ALEXANDRIA, Va.—New York City will soon require all third-party food-delivery apps to pay their gig workers a minimum wage of eventually $19.96 per hour, reports CNN. Food delivery workers in the city currently make $7.09 an hour on average.
The new pay rate will increase to $17.96 an hour on July 12 and then increase to nearly $20 an hour in April 2025. The pay will be adjusted annually for inflation.
“Our delivery workers have consistently delivered for us—now, we are delivering for them,” New York City Mayor Eric Adams said in a statement. “This new minimum pay rate, up by almost $13.00/hour, will guarantee these workers and their families can earn a living, access greater economic stability and help keep our city’s legendary restaurant industry thriving.”
Food delivery companies like Uber Eats and Grubhub can choose how their workers receive the minimum pay—by the trip or per hour—as long as they are making the minimum wage.
According to the statement, apps that pay workers for all the time a worker is connected to the app (the time waiting for a trip and trip time) must pay at least $17.96 per hour in 2023, which is approximately $0.30 per minute, not including tips.
Apps that only pay for trip time (the time from accepting a delivery offer to dropping off the delivery) must pay at least approximately $0.50 per minute of trip time in 2023, not including tips.
The food-delivery apps are pushing back against the “extreme policy,” as DoorDash described the new measure.
DoorDash is considering litigation to push back against the new requirements, saying the company goes beyond the standards other industries are held to, although it’s not opposed to a minimum wage for delivery workers.
“Today’s deeply misguided decision by the DCWP ignores the unintended consequences it will cause and sadly will undermine the very delivery workers it seeks to support,” a spokesperson for the company told CNN. “Given the broken process that resulted in such an extreme final minimum pay rule, we will continue to explore all paths forward—including litigation—to ensure we continue to best support Dashers and protect the flexibility that so many delivery workers like them depend on.”
Uber Eats said the city is not “being honest with delivery workers” in a statement. Uber also owns Postmates.
“They are telling apps: eliminate jobs, discourage tipping, force couriers to go faster and accept more trips—that’s how you’ll pay for this,” Josh Gold, a spokesperson for Uber Eats, said in a statement.
In September 2021, the New York City Council passed Local Law 115, requiring the New York City Department of Consumer and Worker Protection (DCWP) to study the pay and working conditions of app-based restaurant delivery workers and to establish a minimum pay rate for their work based on the study results.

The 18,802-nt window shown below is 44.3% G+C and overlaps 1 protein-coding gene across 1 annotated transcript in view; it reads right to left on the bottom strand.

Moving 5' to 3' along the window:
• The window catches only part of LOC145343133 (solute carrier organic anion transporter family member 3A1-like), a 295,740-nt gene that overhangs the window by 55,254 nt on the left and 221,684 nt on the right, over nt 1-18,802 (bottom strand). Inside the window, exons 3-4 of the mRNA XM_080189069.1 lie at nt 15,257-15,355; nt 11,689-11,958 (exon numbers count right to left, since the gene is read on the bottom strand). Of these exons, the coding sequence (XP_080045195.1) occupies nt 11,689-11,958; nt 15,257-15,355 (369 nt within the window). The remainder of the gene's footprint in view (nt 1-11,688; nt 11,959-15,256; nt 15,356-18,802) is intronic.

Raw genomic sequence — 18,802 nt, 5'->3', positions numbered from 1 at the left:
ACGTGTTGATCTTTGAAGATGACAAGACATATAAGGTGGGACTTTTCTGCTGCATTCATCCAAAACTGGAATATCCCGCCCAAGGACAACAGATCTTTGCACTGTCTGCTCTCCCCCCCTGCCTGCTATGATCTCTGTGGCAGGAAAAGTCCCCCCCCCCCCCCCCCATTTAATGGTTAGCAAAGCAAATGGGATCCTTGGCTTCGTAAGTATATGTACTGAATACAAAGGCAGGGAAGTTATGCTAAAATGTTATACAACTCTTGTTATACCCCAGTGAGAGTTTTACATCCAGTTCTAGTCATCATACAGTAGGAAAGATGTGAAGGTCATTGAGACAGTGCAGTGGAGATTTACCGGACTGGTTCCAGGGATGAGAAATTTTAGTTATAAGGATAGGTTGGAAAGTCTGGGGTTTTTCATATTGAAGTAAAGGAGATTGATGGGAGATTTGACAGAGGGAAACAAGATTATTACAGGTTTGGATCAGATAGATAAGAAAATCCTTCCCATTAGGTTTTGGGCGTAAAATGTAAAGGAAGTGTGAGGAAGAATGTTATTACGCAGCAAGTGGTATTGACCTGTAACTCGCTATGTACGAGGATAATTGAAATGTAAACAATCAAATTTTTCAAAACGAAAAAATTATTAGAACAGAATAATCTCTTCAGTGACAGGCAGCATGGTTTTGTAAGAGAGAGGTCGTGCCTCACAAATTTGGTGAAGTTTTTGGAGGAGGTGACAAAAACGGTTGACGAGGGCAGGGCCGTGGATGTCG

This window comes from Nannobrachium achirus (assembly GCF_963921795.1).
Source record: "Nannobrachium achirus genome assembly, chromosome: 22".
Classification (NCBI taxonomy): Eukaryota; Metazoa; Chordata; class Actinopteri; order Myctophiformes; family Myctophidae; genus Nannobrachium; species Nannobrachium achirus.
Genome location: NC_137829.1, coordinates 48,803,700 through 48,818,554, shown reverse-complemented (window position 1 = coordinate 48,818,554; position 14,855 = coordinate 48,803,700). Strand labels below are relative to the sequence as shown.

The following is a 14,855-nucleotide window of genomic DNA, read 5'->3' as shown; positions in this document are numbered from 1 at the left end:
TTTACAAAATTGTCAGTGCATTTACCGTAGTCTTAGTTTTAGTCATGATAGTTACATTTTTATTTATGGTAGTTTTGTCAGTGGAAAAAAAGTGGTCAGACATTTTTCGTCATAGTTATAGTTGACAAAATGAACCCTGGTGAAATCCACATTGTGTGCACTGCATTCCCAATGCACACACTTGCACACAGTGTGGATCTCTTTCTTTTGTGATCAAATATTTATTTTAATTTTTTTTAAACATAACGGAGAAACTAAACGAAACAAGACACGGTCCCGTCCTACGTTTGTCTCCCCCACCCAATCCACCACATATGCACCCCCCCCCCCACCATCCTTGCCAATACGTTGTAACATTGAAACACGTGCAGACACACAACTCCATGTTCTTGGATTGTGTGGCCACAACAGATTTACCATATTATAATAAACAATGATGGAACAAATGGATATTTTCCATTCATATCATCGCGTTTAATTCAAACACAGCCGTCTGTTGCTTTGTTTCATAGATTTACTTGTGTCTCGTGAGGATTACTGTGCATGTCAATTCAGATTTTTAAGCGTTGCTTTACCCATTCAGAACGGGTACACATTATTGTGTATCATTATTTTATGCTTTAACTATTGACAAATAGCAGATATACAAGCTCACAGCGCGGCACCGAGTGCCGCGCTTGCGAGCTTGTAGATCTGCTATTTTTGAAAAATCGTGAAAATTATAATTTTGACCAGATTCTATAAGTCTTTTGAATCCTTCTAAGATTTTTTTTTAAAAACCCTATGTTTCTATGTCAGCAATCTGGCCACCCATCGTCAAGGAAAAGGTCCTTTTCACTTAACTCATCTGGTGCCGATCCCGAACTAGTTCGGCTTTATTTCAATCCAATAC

DCWP published its study last year, which drew from data obtained from restaurant delivery apps, including DoorDash, Grubhub, Uber Eats and Relay, surveys distributed to delivery workers and restaurants, testimony, extensive discussions with stakeholders on all sides and publicly available data. Members of the public, delivery workers and restaurant delivery apps submitted thousands of comments on the proposed minimum pay rule, which DCWP carefully considered in developing the final rule, according to the mayor’s statement.
Earlier this year, Walmart raised its starting wage for all U.S. store and warehouse employees to at least $14 an hour, up from $12 an hour. Target pays its workers at least $15 an hour and up to $24 an hour depending on the market, and Target employees have access to flexible scheduling, well-being benefits, team member discounts and other perks. Amazon recently announced an investment of $450 million in wage increases and other benefits for drivers who are part of its Delivery Service Partners network. Starbucks starts pay at nearly $17 an hour, and Costco workers get at least $17.50 an hour.
Convenience retailer Rutter’s, based in York, Pennsylvania, recently announced another increase to its starting wage, with pay beginning at $17.50 per hour. This is the company’s second increase of the year, and seventh in three years.
These starting hourly wages are higher than the convenience store industry average. In 2022, the average full-time associate wage at a convenience store was $14.33 an hour, according to the NACS State of the Industry Compensation Report of 2022 Data.
For more insight into retail delivery and what it can do for you and your customers, read more about Elevating Convenience Retail Delivery: Understanding Shopper Preferences.